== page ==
A team of qualified professionals will perform evaluations on your child. The evaluation team might consist of a neurologist, psychologist, physical therapist (PT), occupational therapist (OT), speech-language pathologist (SLP) or any other professional depending on the concerns of your child.

These professional are geared for working in these sensitive times, so do not worry if you think your child will undergo a variety of stressful tests. As it is a family-based approach, the professionals may ask to speak to you or family members with their permission.

As a mother, I was very impressed with how smoothly this step is. For the most part they observed and played with your child and evaluated during this time.

*Individualized Family Service Plan (IFSP)

If the evaluations determine that your child is eligible for services, you will meet with an Indiviualized Family Service Plan (IFSP) team. The IFSP is a written document that outlines your child areas of concern and detail services that your entire family can receive. It also gives your child goals for their development. You are part of the team of professionals and you will help develop the IFSP and your input is highly valued and impactful.

IFSP Review

The IFSP must be reviewed every six months to make any changes if needed. You may request an addition review when ever you feel the need to.


This stage begins before your child third birthday. The team may determine whether your child no longer needs these services. If your child must continue these services, then they will transition from IFSP to an individualized education programs (IEP) when they reach the age of three.

Final Thoughts

Even if I wanted to, I would not change my son for the world! Truth be told, it can be the most heartbreaking experience in a mother’s life and yet I can not think of Zach being any other way.

So do not be afraid of the unknown. Embrace it and know that you are NOT ALONE. Yes, your journey becomes more complicated and difficult and not many people you know or understand how hard this is going to be, but it will be okay. They are beautiful and WORTH it, so love them like they deserve and watch them FLOURISH!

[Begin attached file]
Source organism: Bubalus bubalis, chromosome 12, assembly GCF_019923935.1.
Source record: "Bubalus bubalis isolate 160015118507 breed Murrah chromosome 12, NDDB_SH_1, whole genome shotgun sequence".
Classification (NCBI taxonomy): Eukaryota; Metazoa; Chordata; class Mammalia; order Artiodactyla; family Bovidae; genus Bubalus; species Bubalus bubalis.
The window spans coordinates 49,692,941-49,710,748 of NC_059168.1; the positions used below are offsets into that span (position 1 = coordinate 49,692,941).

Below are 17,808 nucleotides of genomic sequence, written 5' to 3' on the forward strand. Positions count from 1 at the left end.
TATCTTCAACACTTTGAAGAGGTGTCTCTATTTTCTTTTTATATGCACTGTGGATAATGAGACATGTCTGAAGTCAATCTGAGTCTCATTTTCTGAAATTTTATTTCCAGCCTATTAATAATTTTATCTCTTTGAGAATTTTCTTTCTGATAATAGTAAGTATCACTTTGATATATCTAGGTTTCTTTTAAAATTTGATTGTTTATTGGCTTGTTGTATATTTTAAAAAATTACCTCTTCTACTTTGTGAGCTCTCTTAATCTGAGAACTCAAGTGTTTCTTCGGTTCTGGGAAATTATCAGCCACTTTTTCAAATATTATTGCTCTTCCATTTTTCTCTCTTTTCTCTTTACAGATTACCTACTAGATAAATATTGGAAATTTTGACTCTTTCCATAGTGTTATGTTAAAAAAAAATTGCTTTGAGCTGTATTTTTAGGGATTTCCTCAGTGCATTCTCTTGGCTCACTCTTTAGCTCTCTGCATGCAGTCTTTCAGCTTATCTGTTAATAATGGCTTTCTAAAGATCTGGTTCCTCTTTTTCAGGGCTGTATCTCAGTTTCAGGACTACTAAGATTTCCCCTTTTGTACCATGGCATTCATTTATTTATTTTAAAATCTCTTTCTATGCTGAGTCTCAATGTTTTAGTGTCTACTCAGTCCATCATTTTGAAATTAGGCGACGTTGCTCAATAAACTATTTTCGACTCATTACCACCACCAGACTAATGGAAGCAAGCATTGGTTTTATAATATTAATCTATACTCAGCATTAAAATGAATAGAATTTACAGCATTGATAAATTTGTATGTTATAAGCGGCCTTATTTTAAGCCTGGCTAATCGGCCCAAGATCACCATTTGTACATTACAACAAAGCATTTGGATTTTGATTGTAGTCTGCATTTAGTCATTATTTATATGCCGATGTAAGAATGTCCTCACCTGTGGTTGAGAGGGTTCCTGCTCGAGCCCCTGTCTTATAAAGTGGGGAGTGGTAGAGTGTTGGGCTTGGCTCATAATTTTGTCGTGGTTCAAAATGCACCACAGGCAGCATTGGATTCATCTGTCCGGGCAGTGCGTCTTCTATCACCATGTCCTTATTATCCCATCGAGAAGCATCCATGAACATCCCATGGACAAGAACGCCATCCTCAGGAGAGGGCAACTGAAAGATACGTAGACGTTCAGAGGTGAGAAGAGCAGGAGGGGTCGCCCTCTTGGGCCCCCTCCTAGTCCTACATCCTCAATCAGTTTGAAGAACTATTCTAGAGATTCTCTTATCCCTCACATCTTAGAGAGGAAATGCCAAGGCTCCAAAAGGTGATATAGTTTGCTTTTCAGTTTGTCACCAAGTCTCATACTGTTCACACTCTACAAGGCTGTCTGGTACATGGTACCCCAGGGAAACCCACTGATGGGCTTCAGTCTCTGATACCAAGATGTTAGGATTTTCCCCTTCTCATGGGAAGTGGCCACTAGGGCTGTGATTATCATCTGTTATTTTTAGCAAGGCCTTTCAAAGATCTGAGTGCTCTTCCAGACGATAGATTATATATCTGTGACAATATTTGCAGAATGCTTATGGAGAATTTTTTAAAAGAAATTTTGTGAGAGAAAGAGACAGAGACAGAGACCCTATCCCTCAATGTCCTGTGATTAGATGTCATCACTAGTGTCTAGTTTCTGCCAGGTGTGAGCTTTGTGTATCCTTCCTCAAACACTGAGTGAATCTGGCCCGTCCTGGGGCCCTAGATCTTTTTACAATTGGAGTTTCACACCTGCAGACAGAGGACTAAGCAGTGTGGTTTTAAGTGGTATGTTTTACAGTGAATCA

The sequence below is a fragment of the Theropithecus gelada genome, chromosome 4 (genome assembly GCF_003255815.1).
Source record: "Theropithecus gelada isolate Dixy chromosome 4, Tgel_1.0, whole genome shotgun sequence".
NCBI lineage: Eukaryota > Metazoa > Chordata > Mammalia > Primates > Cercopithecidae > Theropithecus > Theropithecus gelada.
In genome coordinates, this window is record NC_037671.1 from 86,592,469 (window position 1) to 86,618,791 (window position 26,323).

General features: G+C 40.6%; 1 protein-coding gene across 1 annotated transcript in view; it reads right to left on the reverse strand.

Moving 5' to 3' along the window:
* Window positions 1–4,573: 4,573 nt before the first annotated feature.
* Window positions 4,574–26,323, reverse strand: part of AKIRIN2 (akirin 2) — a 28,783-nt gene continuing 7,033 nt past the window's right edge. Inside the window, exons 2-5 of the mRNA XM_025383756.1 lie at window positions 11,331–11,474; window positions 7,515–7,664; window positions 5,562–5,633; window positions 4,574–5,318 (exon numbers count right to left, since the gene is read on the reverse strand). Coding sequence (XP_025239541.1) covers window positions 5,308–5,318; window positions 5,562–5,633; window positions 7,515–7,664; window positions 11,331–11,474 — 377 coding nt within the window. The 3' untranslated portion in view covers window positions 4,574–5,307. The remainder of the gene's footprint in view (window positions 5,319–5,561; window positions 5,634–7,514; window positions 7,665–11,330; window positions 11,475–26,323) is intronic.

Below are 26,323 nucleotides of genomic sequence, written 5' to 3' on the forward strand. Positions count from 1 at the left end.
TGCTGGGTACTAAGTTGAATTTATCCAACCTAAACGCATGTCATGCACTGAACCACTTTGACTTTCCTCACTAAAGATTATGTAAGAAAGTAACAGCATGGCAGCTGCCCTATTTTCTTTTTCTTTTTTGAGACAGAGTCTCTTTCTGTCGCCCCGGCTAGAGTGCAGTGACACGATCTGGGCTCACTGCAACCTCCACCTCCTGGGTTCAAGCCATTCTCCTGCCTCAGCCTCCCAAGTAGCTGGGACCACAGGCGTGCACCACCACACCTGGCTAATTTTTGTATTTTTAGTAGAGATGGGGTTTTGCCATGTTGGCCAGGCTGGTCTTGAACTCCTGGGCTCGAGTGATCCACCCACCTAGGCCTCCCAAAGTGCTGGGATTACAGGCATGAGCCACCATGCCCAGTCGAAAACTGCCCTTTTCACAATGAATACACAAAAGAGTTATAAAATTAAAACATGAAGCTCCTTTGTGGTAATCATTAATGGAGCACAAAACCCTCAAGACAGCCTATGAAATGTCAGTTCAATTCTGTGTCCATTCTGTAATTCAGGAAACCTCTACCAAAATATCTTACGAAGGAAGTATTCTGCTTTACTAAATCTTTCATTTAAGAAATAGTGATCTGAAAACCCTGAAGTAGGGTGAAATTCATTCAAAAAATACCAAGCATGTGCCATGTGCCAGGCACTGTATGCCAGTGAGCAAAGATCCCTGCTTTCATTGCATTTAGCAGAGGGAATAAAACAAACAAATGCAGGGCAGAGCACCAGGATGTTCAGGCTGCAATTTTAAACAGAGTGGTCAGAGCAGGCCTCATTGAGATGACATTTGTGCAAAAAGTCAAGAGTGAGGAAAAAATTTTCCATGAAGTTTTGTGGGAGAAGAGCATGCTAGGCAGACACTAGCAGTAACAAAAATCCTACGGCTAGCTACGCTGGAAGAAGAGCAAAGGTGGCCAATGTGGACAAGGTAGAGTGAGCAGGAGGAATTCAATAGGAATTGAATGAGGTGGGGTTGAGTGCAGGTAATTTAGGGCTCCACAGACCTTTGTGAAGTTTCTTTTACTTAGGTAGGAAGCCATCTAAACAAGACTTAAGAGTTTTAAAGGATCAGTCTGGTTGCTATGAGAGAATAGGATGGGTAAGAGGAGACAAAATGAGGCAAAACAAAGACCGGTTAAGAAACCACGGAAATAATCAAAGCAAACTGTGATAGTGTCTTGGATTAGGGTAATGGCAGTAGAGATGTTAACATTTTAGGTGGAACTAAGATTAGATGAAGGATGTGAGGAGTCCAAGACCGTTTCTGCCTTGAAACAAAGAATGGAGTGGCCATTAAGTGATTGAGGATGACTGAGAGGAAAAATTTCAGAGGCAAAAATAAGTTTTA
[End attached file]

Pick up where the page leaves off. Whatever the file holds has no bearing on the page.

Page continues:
***Please leave a comment and let’s start a discussion! Do you have any questions or concerns, would you like to add on to anything I wrote? Well then please, drop a line or two!!!



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  1. Anthony Beatrice says:

    It is so nice that you wrote about something straight from the heart.  I hope that the program for autistic services have not been affected by the pandemic.  I can only imagine how tough it is for you, but you can make it magical as well.  There are a lot of children with autism, so you definitely not alone, I’m sure you know that by now.  I am uplifted by things of seen on tv that depict autistic people as been functional in society, some are even employed.  Thank you for writing this personal post with us, and making people aware of the services out there for autistic children.

    1. Brendaliz says:

      Thank you for your words! I am forever grateful for the amount of services given with this particular disability! I did not even know half the things they offered, such as Early Intervention!

      There is no autistic person who is just like another autistic person. That is why having and receiving this help is so important to them. The younger they start getting help, the easier it is to help them. So, thank you!

      Keep Being AMAZING 

  2. Sami says:

    When you become a mother, your whole life shifts.  I can’t begin to know how the responsibilities of needing to help your child with Autism weigh you down.  I do know that I think that you are doing what needs to be done and focusing on helping others with this sharing of how you and your little one were able to get on with life in this world.  

    Just as the COVID pandemic has shown countless parents that they really can homeschool their children, a child who needs things done a bit differently will show you what you can do.  You love your child and want them to have the best life possible.  Being able to figure out the ways you can help and have a positive effect on your child’s life and the times you just have to let things proceed.  

    Parenting is one of the things that not everyone is blessed to get to do, and often when and if we do get to be parents, we fall short.  Knowing all the ways I fell short and did not have the challenges or fears that Moms with children with identifiable issues, leave me feeling undeserving of being a parent.  Talking about your efforts will encourage other parents along your way.  This will give them ideas on dealing with issues within their life.  A great thing you are doing, and I think that as we learn more about your child struggles through your stories, we can all make a better life in the long run.

    1. Brendaliz says:

      You took my intentions right out my head, but I also do not want anyone to feel less than. Honestly, there were times I felt like I absolutely screwed up on this whole parenting thing myself. Every child is different, so for every child a parent must adjust to an individual, in my opinion. 

      Parenting is hard enough, and everyone has different ways to handle those times. Some things are harder then others and that’s okay. To me, it is okay to admit that we are not perfect and we do mess up from time to time. We learn even day!